I have to admit my wife and I aren’t big on most holidays or special occasions. Frankly, we’re put off by the commercialism. That’s especially true this time of year. Having just made it through Halloween, Thanksgiving, Christmas and New Years, we’ve been facing the Valentine’s Day onslaught for a month now.

It’s not that we have anything intrinsically against these holidays. It’s just that it is hard to find the meaning behind all the commercialism and we prefer to take the road less traveled.

For example, if we go out at all on New Year’s Eve, we go early and come home early. We’re more likely to stay home; make dinner for ourselves; and, of course, open a bottle or two of wine. The same goes for Valentine’s Day, our anniversary, and our birthdays.

Of course, one thing about holidays and special occasions is that they do provide prime opportunities to open a special bottle of wine. For many people, and I count myself among them, Champagne (or other good sparkling wine) is a classic choice for making any special occasion even more special.

Certainly, it is a prime choice for toasting the occasion but Valentine’s Day also is the perfect time for drinking bubbly throughout the meal. The combination of good acidity, intense fruit, and, of course, effervescence make for a most versatile combination. And don’t forget that some of the best sparkling wines are rosés (which in Champagne typically are a blend of red wine from pinot noir/pinot meunier and white wine from chardonnay).

A fine choice for Champagne would be the Nicolas Feuillatte NV Brut Rosé ($36). It reveals an intensity of red fruits to the senses that signify the passion of the evening. But the NV Brut ($36), which relies more on pinot noir and pinot meunier than many NV Brut, also is a fine choice. It offers cherry notes but also pear and citrus, accented with floral and hazelnut elements that all merge to suggest the fresh flavors and elegance that tickle the palate. A fun option for those going casual or who just want one glass each is the inexplicably named One Fo(u)r, a 2-pack of mini bottles (one Brut & one Rosé, $30).

Sparkling Wine from California can be a god alternative. The Domaine Carneros NV Brut Rosé Cuvée de la Pompadour ($35) opens up with a delightful strawberry cream bouquet that creates a sense of anticipation more than realized in the racy, playful palate.

Gloria Ferrer’s NV Blanc de Noirs ($20) tantalizes with sweet sensations of red fruits. Then presents a voluptuous palate that finishes with a delightful zest. The NV Brut ($20) goes more for the smooth, sleek approach. It balances perky fruit with a stylish texture that invites you to indulge.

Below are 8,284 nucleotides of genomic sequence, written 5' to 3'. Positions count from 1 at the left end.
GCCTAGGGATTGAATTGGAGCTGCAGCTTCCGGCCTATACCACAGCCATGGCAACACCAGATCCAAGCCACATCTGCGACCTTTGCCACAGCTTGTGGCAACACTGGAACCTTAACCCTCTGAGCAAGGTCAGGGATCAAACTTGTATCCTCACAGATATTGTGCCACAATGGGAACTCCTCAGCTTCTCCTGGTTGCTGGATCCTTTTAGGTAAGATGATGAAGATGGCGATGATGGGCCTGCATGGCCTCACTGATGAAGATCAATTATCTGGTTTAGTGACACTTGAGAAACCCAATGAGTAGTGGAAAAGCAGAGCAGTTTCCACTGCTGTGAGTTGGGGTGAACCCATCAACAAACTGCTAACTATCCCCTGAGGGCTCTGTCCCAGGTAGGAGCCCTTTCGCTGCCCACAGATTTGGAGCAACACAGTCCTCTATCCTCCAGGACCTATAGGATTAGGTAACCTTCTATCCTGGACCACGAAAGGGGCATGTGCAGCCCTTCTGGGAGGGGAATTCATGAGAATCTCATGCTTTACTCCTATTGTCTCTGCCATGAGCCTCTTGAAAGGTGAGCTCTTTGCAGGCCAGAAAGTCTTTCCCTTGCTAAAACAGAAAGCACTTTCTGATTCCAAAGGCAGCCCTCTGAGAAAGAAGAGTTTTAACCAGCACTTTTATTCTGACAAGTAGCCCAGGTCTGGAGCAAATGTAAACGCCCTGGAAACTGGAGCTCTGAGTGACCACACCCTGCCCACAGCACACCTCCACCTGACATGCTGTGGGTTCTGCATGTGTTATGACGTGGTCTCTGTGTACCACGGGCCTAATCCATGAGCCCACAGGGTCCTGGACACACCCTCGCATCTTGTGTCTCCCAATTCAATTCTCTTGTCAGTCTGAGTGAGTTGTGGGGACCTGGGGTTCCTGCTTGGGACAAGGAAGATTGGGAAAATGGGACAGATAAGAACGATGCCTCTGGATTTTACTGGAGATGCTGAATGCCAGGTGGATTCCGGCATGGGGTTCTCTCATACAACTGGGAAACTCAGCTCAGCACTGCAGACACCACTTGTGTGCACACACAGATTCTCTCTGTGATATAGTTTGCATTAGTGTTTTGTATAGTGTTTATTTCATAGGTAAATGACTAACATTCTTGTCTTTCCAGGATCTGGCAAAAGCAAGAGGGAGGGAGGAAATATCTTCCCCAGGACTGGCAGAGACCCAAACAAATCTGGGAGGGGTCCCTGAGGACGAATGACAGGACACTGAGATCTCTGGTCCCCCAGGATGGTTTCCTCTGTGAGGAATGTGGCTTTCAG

Of course, Champagne and California sparklers are the obvious choices. If you like to shake things up and experiment, you could try an Alsatian bubbly, known as Crémant d’Alsace. But these bubbles are no consolation prize. Crémant typically is light and fruity but offers a nice measure of complexity.

The best place to start is Lucien Albrecht, the largest Crémant producer. The Brut Rosé ($20) is all pinot noir and has the finesse and flexibility to assume any position throughout a meal. The all pinot blanc Brut Blanc de Blancs ($20) is lithe and supple and would do nicely as a prelude to the main course.

Another adventurous selection would be Prosecco (also the name of the grape) from the Veneto. Prosecco makes a great aperitif but can perform well all evening. The attraction is in its light, fresh aromas and clean, delicate fruit, and low alcohol. I’ve recently been enamored of Valdo’s Nerello Mascalese Rosé ($14) in which the nerello grape adds color and spice to the blend and Valdo’s Brut ($15) for its tart green apple flavors.

Actually, now that I think of it, with all this great wine to drink, maybe having all these holidays and special occasions isn’t such a bad idea after all.

About Rich

I first became interested in wine while I worked in numerous liquor stores during college in the late 1970’s and early 1980’s. In the years following college, I researched, tasted, traveled to vineyards in California and Europe, participated in countless tastings. I began writing about wine in 1995 with a column in Out Front Colorado. For me, wine is more than a drink. It is food. It is a connection to the earth. It is culture. There is just something amazing, even magical, about the transformation of grapes into wine. It is also remarkable how drinking wine with food enhances the taste and enjoyment of both. Appreciation of wine has become an integral part of my approach to life, which emphasizes balance, respect for nature, physical and emotional health, and an appreciation of our nature as social beings. In 2006, I was awarded a fellowship to the Symposium for Professional Wine Writers.